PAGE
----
An Introvert's Guide to a Cozy Winter Season

Crystal Jackson

To say I am an introvert might be understating it. I’m one of the 1–2% of the population who identifies as INFJ on the Meyers-Briggs Type Indicator test. That’s Introverted-Intuitive-Feeling-Judging. While I won’t go into the quirks of this particular set of characteristics, I will say that introverts do a lot of life differently than our more social counterparts, whether we are INFJs or another introvert type altogether.

Although to say that introverts aren’t social would be to mischaracterize us.

Many of us are social. It’s just that introverts draw energy from space and solitude while extroverts draw energy from interacting with people and the world around them. Many introverts aren’t shy or reserved at all or abandon any similar characteristics once we’re in a comfortable environment. Actually, I’m often mistaken as an extrovert because I’m able to interact freely and openly once a certain level of comfort has been reached. I even enjoy crowds and parties, in small doses. Still, my introverted heart longs for solitude more than the crowds.

Introverts are often mistaken for being lonely.

I cannot count the number of times I’ve been joined at lunch by a well-meaning colleague over the years determined to befriend me because I “looked lonely” when I was happily reading my book or enjoying my own company and a little peace and quiet. In some of my most social jobs, having that downtime at lunch was simply a survival skill to make it through the rest of the day.

Introverts know well the difference between being alone and feeling lonely. We value solitude. Just because we’re sitting alone or spending an evening on our own, that doesn’t mean we’re pining for company.

In fact, I’ve decided that I want to do winter introvert-style.

To be honest, I do most winters introvert-style because, ahem, I’m an introvert. But I am trying to cultivate more mindful intention in my life, and instead of trying to make myself go out on a night I prefer to stay in, I plan to snuggle right on up in my cozy bitch cave and enjoy winter the way I like best. And, no, I don’t know why I call my cozy, comfy, happy home lair a bitch cave. It just makes me smile, and that is reason enough.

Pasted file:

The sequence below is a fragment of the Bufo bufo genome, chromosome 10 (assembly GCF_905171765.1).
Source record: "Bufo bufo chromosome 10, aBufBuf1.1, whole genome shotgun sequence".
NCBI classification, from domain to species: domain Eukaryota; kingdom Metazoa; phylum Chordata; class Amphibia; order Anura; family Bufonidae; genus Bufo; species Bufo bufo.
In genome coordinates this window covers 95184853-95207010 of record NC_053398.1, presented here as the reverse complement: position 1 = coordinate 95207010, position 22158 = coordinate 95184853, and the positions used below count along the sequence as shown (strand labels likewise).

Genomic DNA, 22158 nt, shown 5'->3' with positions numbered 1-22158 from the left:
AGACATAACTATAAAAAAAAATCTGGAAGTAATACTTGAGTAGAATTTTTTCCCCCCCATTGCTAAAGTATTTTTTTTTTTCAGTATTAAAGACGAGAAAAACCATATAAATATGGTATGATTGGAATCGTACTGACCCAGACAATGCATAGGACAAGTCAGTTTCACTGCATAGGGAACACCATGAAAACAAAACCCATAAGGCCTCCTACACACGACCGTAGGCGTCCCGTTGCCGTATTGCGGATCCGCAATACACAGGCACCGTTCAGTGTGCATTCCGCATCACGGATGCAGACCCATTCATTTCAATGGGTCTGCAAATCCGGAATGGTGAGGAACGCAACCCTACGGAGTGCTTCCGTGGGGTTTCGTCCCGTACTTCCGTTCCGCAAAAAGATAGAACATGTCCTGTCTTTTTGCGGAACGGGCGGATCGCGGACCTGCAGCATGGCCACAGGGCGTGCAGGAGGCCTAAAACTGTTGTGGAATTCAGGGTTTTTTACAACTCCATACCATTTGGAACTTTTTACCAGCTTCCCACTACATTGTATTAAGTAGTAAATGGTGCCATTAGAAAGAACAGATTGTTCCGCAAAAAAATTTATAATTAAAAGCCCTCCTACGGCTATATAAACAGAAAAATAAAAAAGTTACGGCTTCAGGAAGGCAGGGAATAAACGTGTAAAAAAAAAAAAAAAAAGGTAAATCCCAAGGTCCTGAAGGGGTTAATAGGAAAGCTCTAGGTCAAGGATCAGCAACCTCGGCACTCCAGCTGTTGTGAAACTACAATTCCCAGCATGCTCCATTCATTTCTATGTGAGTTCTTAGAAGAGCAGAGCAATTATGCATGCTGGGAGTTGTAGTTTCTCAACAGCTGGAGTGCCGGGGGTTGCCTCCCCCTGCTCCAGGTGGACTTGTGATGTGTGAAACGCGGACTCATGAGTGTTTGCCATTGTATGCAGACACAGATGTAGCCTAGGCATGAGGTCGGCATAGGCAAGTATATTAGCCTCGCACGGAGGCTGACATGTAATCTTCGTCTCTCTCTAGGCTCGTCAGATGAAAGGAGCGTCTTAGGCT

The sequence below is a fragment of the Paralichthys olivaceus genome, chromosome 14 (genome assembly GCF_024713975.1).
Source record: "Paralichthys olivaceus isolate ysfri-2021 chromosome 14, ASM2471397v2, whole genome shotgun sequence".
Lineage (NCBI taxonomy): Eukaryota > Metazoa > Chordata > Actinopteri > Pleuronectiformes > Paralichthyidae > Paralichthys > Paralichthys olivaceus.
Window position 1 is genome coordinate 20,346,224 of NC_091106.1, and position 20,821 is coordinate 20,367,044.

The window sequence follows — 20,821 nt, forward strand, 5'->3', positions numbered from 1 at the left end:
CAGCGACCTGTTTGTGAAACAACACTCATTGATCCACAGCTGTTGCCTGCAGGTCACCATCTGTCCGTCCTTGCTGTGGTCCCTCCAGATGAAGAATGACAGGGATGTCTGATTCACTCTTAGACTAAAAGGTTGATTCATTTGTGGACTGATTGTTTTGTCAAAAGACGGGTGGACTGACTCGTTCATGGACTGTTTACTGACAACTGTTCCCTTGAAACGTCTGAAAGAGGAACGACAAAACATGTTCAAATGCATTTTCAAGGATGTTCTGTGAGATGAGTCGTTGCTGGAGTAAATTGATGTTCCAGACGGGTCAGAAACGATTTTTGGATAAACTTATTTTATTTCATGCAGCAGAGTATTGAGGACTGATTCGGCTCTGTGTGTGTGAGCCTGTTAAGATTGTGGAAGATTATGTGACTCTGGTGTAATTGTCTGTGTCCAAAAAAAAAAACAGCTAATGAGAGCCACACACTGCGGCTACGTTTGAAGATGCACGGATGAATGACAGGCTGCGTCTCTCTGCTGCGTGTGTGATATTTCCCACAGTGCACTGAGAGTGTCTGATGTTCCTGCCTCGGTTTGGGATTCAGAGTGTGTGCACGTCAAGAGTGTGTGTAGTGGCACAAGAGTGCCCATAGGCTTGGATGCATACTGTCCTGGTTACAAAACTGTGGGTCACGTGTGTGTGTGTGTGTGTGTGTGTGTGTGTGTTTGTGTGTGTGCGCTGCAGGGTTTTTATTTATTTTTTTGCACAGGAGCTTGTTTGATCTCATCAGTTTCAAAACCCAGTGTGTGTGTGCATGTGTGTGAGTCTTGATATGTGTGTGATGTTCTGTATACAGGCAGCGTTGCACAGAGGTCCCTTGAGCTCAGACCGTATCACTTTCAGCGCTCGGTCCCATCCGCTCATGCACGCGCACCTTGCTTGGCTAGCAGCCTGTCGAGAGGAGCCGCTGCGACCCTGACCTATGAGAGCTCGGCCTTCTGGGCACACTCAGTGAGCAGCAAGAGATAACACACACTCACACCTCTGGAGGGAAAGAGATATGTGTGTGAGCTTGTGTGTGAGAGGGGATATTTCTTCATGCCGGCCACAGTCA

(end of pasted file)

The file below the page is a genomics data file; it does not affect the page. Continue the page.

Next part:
While I understand the value of pushing oneself out of one’s comfort zone, I equally understand the value of knowing ourselves well enough to make appropriate choices with that knowledge.

I once put myself through a weekend at a social dance event because I enjoy dancing but forgot how much I do not enjoy meeting a whole bunch of strangers I would then have to be in close proximity with to dance. It was miserable. I would have been much better off enjoying some solo hiking, long naps, and some solid reading time than being passed off from one stranger to the next in an endless circle of awkward steps and turns.

Winter, introvert-style, is a blissful idea- although it likely won’t seem so to an extrovert reading this out of curiosity who might react with skepticism, wonder, or derision. Still, I like it, and I’m guessing other introverts might rally around the idea of being told it’s okay to stay indoors alone rather than yet another person trying to nudge them out of their house toward parties, dates, outings, and other *people-y social scenarios.

*Yes, I know that’s not a real word. Focus, people.

So… winter, introvert-style. What does that look like?

  • Reading, lots of reading
  • Netflix and chill (with actual relaxing rather than groping involved)
  • Getting hygge- a favorite of mine where you take the Danish concept of hygge (think cozy) and turn it into a whole lifestyle of warm blankets, soft clothes, lots of candles and lamp lighting, and just cozying in for an intimate family (or solo) winter
  • Hearth fires
  • Candlelight
  • Cozy pajama time
  • Making a nest of soft blankets and pillows
  • Comfort food
  • Socializing with discretion (phone calls, texts, and social media with liberal use of the Do Not Disturb function to limit social time)
  • Naps (abandon the phrase “too much sleep” right now)
  • Early bedtimes
  • Sleeping in
  • Coloring (or drawing, painting, insert-favorite-art-activity-here)
  • DIY project
  • Self-guided learning
  • More reading
  • Baking (Does eating baked goods count?)
  • Yoga
  • Meditation
  • Listening to music